A survey conducted by the Boston Globe and Inspire, a health care social network of 200 online support groups with 800,000 members, found that nearly two-thirds of respondents reported that getting prescribed opioid medication had become more difficult in the past year.
STAT asked three Inspire members with Ehlers-Danlos syndrome — a painful condition that affects the connective tissues that support the skin, bones, blood vessels, and other organs and tissues — to talk about their experiences with opioids.
- Dianne Bourque: Pain control is a problem in rural areas
- Michael Bihovsky: Opioids give me quality of life
- Alison Moore: People who responsibly use opioids for chronic pain aren’t addicts
I lived with chronic pain for years. I was able to make it through the day because my work as a surgical nurse kept me distracted. When not truly busy, though, the pain was impossible to ignore.
By the time I got home to my family, I was spent. Nights were hard, as sleep was challenging. A colleague finally convinced me to see a pain management specialist. That visit changed my life. I don’t think I would still be working — or maybe even alive — if I hadn’t met Dr. Shah.
He has worked with me to find various ways to keep my pain under control. I have had spinal cord surgery, employ mind-body approaches, and use opioids.
I take the absolute smallest dose of pain medication possible. I am very cautious with my meds because I don’t want my judgement to be impaired. Opioids have that potential, but so does pain.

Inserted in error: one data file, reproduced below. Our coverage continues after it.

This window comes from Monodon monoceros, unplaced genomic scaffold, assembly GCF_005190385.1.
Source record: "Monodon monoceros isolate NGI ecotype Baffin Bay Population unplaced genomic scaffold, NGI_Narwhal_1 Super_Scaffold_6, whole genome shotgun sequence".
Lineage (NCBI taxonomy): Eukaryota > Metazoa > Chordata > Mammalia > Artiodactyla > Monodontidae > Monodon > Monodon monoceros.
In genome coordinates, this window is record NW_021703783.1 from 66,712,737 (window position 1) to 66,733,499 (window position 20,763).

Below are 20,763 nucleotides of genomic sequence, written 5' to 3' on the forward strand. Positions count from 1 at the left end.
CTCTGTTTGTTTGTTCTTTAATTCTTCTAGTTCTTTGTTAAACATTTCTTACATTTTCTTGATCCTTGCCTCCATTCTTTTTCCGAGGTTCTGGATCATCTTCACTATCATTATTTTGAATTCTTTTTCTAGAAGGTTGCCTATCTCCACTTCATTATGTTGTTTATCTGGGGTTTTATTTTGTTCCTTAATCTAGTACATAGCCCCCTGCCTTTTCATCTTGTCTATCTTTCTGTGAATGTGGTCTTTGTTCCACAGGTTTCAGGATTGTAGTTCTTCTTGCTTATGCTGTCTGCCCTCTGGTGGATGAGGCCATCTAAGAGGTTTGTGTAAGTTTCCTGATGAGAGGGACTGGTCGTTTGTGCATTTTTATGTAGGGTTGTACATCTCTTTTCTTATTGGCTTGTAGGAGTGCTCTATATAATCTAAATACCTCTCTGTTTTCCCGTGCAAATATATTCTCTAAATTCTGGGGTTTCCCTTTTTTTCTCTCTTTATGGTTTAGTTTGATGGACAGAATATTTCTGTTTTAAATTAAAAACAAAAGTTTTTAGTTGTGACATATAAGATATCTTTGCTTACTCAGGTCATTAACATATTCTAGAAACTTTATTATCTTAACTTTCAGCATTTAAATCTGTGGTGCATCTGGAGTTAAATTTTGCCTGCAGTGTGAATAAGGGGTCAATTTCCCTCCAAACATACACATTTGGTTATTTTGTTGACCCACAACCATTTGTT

I have seen how difficult it is for people living away from big cities to control their chronic pain.
Although rare, some providers admit they don’t feel comfortable treating chronic pain.
I’ve actually seen signs in clinics stating “This clinic does not prescribe opioids” or “We don’t treat chronic pain.”
If you are elderly and have crippling arthritis pain, or have a chronic pain condition like Ehlers-Danlos syndrome, as I do, what happens when you don’t have access to humane health care?
Although I appreciate the need to tighten up the prescribing of opioids, I worry that medical legislation could make life more difficult for people living with chronic pain, especially rural Americans
The addiction crisis is terrifying, and many people don’t comprehend appropriate opioid use. When I first started taking pain medication, I remember a family member saying, “Dianne, you’re going to become an addict!”
We need to help people understand that taking pain medicine to maximize one’s ability to be productive and to sustain enriching relationships is very different than the disease of addiction, which limits one’s ability to contribute to society and maintain healthy habits.
Getting different people with different perspectives to the table is the first step in solving this crisis. At least one of the seats should be occupied by someone promoting the conversation about rural health care.
Dianne Bourque, RN, is a health care surveyor for The Compliance Team.
I’ve begun to worry about changes in the way opioid painkillers are prescribed.